These insects have 80 times the suction power of an elephant and pee at an alarming rate
These bugs suck up their meals with an impressive amount of suction, and pee a lot to compensate.
Meadow froghoppers, also known as spittlebugs, are about the size of a pinky nail. And yet, their tiny bodies are able to pull off some remarkable feats. For the first time scientists have been able to quantify these bugs’ impressive suction abilities, which let them feed from an unusual plant source.
Froghoppers feed on plant sap, but not the kind that most other insects rely on. The majority of sap-sucking bugs drink what’s known as phloem, a sugary liquid that easily spurts from plant vessels thanks to the positive pressure in that part of a plant’s circulation. But froghoppers don’t take the easy route. They feed on xylem—a watery, nutrient sparse liquid that flows through plant vessels via negative pressure. To extract xylem, froghoppers generate suction pressures of up to 1.6 megapascals (for comparison, an elephant can only generate 0.02 megapascals). The findings were published in Proceedings of the Royal Society B.
To tease out just how these insects achieve this suction power, scientists took Micro-CT scans (similar to regular CT scans but with finer resolution) of their little heads. They found that a large portion of their bitsy heads are taken up by a cibarial pump. This pump acts like a diaphragm—a muscle in the head contracts and tugs on the cibarial pump, generating an immense amount of suction. Froghoppers then rhythmically pull on that diaphragm to continually suck and feed. Jake Socha, a biomechanist at Virginia Tech in Blacksburg who wasn’t involved in the work, told Science News that “these insects are really well-adapted” to create these extreme negative pressures.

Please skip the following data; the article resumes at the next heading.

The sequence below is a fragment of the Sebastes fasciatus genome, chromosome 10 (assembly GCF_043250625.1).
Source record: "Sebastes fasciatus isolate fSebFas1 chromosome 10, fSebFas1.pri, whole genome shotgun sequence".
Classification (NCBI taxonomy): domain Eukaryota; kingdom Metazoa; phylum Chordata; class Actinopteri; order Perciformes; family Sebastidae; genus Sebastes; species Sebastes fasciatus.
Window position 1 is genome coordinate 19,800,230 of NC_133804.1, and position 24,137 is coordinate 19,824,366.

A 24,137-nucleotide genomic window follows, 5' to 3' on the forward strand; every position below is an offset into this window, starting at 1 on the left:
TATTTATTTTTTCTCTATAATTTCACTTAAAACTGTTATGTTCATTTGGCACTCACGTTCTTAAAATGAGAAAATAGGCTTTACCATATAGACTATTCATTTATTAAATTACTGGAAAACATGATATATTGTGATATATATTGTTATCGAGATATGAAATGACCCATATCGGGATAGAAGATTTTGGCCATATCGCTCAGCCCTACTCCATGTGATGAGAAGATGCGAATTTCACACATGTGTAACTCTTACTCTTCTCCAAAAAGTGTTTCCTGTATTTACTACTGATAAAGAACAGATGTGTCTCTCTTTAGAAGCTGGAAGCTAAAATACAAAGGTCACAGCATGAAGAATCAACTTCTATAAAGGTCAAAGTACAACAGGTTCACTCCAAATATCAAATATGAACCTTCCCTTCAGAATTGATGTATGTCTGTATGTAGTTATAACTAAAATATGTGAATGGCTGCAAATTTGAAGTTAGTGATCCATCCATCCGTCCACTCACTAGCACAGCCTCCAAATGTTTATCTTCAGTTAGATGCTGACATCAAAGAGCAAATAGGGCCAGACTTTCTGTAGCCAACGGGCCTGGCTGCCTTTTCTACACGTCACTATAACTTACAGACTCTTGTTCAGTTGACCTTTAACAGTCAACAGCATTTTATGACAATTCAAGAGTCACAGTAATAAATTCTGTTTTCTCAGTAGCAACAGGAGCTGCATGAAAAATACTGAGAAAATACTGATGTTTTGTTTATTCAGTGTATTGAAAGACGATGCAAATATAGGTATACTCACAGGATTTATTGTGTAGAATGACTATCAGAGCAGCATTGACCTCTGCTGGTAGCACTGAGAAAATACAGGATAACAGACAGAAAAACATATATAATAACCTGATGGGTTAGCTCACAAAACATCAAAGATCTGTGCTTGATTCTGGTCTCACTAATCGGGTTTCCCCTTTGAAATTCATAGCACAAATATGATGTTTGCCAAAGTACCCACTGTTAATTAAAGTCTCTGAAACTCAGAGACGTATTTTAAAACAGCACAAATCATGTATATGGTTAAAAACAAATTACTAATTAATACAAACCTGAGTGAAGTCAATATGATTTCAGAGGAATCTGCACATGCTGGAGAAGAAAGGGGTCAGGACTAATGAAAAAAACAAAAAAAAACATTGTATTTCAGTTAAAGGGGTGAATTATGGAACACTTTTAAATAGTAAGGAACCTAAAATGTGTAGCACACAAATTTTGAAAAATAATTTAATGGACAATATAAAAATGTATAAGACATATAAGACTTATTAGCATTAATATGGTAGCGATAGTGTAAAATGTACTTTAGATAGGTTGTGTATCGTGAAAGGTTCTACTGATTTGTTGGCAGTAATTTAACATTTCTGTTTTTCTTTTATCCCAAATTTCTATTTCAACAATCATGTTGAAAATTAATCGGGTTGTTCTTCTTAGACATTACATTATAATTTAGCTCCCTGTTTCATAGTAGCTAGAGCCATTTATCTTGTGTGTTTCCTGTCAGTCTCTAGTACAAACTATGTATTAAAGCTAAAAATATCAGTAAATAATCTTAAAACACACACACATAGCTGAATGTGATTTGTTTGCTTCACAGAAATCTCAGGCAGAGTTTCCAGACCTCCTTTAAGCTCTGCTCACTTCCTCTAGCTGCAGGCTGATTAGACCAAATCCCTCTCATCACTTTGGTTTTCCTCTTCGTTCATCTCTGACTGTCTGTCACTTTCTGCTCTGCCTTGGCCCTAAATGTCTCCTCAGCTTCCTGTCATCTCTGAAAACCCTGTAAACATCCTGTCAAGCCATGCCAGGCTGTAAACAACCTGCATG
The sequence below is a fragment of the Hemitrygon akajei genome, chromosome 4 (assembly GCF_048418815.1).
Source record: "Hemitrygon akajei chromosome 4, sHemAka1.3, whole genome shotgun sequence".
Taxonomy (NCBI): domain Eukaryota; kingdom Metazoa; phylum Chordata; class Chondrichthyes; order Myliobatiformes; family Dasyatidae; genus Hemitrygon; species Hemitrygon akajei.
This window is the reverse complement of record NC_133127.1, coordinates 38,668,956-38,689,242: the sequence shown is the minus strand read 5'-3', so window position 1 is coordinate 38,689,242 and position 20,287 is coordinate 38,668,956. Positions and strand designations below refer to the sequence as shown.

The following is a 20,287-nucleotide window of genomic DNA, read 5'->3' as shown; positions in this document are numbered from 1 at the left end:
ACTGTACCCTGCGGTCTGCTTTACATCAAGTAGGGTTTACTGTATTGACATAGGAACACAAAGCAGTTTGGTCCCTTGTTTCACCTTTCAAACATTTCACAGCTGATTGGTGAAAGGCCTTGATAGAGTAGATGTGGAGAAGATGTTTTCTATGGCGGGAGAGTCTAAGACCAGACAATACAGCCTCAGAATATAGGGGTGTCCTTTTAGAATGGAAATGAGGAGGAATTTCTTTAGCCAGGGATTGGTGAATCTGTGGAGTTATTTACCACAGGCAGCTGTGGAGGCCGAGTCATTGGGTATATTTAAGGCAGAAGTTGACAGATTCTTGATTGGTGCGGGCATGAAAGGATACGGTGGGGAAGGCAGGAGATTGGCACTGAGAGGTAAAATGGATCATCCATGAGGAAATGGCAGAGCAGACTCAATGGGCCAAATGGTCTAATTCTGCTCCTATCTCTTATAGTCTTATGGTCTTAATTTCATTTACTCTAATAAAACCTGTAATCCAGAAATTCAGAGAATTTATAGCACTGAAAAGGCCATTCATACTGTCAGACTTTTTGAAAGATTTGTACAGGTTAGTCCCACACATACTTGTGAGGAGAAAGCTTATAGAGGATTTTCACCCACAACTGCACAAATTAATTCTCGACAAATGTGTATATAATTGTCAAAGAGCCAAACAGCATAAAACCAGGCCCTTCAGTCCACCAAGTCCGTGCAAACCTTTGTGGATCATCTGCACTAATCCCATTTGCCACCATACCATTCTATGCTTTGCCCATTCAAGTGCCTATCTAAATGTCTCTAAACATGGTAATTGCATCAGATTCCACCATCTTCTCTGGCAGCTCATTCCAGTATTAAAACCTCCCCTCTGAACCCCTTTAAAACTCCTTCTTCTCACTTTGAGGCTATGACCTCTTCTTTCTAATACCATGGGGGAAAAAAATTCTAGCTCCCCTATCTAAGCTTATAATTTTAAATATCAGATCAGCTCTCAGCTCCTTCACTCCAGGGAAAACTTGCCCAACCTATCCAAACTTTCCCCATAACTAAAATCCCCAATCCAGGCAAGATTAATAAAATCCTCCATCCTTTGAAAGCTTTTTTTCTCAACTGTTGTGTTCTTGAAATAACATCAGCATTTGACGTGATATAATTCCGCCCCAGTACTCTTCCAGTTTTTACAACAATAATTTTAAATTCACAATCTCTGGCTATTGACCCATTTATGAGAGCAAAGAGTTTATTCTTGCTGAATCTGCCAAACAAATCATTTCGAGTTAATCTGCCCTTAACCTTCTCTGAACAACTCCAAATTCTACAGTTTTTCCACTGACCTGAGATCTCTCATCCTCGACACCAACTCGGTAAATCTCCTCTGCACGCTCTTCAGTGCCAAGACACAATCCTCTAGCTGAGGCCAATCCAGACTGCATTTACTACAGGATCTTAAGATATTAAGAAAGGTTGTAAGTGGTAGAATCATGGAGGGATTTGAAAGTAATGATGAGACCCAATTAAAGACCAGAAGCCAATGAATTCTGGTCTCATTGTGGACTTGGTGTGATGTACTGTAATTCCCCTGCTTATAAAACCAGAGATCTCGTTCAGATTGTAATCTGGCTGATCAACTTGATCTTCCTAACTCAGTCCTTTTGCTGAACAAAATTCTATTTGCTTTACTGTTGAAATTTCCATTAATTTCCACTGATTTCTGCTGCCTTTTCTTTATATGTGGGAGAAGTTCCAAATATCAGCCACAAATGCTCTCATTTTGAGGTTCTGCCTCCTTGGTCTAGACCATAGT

Just how impressive this suction ability is shouldn’t be understated. University of British Columbia zoologist and one of the study’s authors, Philip G. D. Matthews, told The New York Times that even if the insects “were on the top of the Statue of Liberty’s torch, they could have a straw going all the way down to the ground going into a glass of water, and they could be quite happily sucking it up.”
Froghoppers work immensely hard for their supper. The suctioning is not only incredibly labor intensive, but the xylem is so devoid of nutrition that they have to sip large amounts to sustain their tiny bodies—100 to 1000 times their own body weight in sap a day. Sometimes they’ll consume fluid for 24 hours straight.
All that sipping results in a whole lot of peeing. Froghoppers excrete so much fluid that they could probably drown themselves, which is why they’ve also developed another anatomical anomaly: a butt catapult that flicks pee drops safely out of reach from their bodies, two to four inches away.
Though their process of feeding is laborious, froghoppers’ efforts pay off, even when feeding from the most difficult of plants. The team of scientists looked at how the bugs might fare with fluids of varying viscosities and pressures, and they seemed to do just fine.
“That’s their existence,” Matthews said. “Drinking and filtering and peeing and pumping.”